The fault duration is 20 cycles of a 60-Hz sine wave. The result is obtained
by numerical integration of eqs. (11).
are provided to discuss whether the instability in Fig. 10
occurs in the corresponding real power system. First, the
classical model with constant voltage behind impedance is
used for rst swing criterion of transient stability [1]. This is
because second and multi swings may be affected by voltage
uctuations, damping effects, controllers such as AVR, PSS,
and governor. Second, the fault durations, which we xed at
20 cycles, are normally less than 10 cycles. Last, the load
condition used above is different from the original one in
[11]. We cannot hence argue that global instability occurs in
the real system. Analysis, however, does show a possibility
of global instability in real power systems.
IV. TOWARDS A CONTROL FOR GLOBAL SWING
INSTABILITY
Global instability is related to the undesirable phenomenon
that should be avoided by control. We introduce a key
mechanism for the control problem and discuss control
strategies for preventing or avoiding the instability.
A. Internal Resonance as Another Mechanism
Inspired by [12], we here describe the global instability
with dynamical systems theory close to internal resonance
[23], [24]. Consider collective dynamics in the system (5).
For the system (5) with small parameters p
m
and b, the set
{(, ) S
1
R | = 0} of states in the phase plane is
called resonant surface [23], and its neighborhood resonant
band. The phase plane is decomposed into the two parts:
resonant band and high-energy zone outside of it. Here the
initial conditions of local and mode disturbances in Sec. II
indeed exist inside the resonant band. The collective motion
before the onset of coherent growing is trapped near the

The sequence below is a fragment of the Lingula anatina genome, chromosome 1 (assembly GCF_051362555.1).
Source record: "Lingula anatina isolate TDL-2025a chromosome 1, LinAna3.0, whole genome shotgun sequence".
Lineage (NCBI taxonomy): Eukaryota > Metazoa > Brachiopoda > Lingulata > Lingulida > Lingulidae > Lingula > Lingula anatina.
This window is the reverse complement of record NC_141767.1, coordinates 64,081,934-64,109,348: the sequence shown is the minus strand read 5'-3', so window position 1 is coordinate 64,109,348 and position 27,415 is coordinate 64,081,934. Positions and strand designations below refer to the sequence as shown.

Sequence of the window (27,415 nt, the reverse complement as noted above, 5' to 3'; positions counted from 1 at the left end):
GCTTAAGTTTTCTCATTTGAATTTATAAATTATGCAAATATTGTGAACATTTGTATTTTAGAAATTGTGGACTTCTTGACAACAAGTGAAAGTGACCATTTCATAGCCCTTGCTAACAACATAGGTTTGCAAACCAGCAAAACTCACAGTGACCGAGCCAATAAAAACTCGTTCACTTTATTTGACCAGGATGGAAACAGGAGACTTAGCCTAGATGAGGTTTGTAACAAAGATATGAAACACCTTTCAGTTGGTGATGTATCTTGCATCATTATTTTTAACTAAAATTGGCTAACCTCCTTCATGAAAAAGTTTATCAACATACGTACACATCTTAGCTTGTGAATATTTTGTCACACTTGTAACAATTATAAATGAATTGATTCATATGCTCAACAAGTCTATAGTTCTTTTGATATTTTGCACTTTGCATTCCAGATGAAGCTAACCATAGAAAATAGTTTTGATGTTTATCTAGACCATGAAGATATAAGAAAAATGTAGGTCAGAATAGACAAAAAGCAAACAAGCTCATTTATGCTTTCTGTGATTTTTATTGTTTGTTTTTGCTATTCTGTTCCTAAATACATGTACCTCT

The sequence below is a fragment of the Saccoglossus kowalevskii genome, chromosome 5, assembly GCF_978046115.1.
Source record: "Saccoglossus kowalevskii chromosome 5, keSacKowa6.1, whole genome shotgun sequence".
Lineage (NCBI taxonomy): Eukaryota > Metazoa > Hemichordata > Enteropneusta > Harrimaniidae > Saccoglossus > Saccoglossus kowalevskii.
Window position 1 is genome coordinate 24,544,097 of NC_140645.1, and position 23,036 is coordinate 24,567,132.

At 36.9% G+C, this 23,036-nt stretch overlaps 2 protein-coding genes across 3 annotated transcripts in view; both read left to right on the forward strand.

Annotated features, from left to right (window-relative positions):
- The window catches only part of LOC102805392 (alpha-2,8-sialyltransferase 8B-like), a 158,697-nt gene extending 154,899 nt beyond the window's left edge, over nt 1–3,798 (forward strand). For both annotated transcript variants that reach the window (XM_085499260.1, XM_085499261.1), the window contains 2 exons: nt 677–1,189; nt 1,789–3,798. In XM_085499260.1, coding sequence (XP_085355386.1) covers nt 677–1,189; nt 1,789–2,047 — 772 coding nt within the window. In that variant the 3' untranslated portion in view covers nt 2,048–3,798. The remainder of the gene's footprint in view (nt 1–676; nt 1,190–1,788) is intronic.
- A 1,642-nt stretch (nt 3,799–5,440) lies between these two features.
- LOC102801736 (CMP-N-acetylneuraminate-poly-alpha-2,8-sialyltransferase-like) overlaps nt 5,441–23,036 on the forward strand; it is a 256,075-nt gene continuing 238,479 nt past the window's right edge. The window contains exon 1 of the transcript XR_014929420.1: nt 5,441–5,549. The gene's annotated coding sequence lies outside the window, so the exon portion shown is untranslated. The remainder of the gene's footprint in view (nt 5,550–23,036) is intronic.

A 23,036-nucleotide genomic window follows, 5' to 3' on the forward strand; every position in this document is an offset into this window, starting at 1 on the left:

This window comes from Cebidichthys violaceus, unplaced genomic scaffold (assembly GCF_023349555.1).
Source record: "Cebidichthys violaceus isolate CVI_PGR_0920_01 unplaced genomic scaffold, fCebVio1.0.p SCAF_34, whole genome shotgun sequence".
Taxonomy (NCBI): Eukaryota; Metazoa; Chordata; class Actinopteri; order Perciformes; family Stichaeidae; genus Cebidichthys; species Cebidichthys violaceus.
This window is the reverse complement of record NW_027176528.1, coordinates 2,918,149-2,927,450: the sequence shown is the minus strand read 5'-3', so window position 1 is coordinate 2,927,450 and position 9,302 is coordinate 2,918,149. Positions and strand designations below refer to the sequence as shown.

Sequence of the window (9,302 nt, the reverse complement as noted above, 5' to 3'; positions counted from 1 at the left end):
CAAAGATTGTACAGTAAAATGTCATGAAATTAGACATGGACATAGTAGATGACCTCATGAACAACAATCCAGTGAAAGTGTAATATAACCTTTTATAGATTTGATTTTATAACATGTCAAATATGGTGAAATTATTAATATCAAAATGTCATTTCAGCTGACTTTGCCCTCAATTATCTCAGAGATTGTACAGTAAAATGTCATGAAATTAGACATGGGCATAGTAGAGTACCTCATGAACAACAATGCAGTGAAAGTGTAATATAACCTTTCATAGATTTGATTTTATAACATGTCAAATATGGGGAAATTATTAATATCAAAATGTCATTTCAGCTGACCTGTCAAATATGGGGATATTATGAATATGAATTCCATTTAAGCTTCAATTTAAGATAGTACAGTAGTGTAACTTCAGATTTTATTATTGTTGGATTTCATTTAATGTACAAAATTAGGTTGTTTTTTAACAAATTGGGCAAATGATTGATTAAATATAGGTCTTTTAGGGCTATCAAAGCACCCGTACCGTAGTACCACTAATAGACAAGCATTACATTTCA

resonant band. On the other hand, after the coherent growing,
it escapes from the resonant band as shown in Figs. 3(b),
4(b), 5, and 8(b) and (c). The trapped motion is almost
integrable and is regarded as a captured state in resonance
[23]. At a moment, the integrable motion may be interrupted
by small kicks that happen during the resonant band. That is,
the so-called release from resonance [23] happens, and the
collective motion crosses the homoclinic orbit in Figs. 3(b),
4(b), 5, and 8(b) and (c), and hence it goes away from
the resonant band. It is therefore said that global instability
47th EEE CDC, Cancun, Mexico, Dec. 9-11, 2008 WeA18.4
2491
Authorized licensed use limited to: Univ of Calif Santa Barbara. Downloaded on June 10, 2009 at 14:48 from IEEE Xplore. Restrictions apply.
New England power grid graph equivalent reduced grid
Objectives: How are the two electrically-equivalent networks related in
terms of graph topology, spectrum, resistance, . . . ?
Applications of Kron reduction in smart grid problems?
F. Dorer & F. Bullo (UCSB) Synchronization in Power Networks Inst. for Energy Eciency 6 / 23
Summary of activities of last 2 years
Research Areas: power systems engineering networked control
1
synchronization and transient stability
2
detection and identication of faults and cyber-physical attacks
3
model reduction and scalability
Academics
Education: PhD students Florian Dorer and Fabio Pasqualetti
Publications: 3 journal articles (SIAM & IFAC), 9 conference articles
Awards: two plenaries, two best paper awards
2011-14 NSF project Cyber-Physical Challenges of Transient
Stability and Security in Power Grids.
NSF CyperPhysical Systems and Trustworthy Computing Programs
Collaboration with Ian Dobson (Wisconsin) and Bruno Sinopoli (CMU)
Collaboration with Los Alamos National Lab, DOE project
Optimization and Control Theory for Smart Grids, Misha Chertkov
F. Dorer & F. Bullo (UCSB) Synchronization in Power Networks Inst. for Energy Eciency 7 / 23
Summary of activities of last 2 years
Research Areas: power systems engineering networked control
1
synchronization and transient stability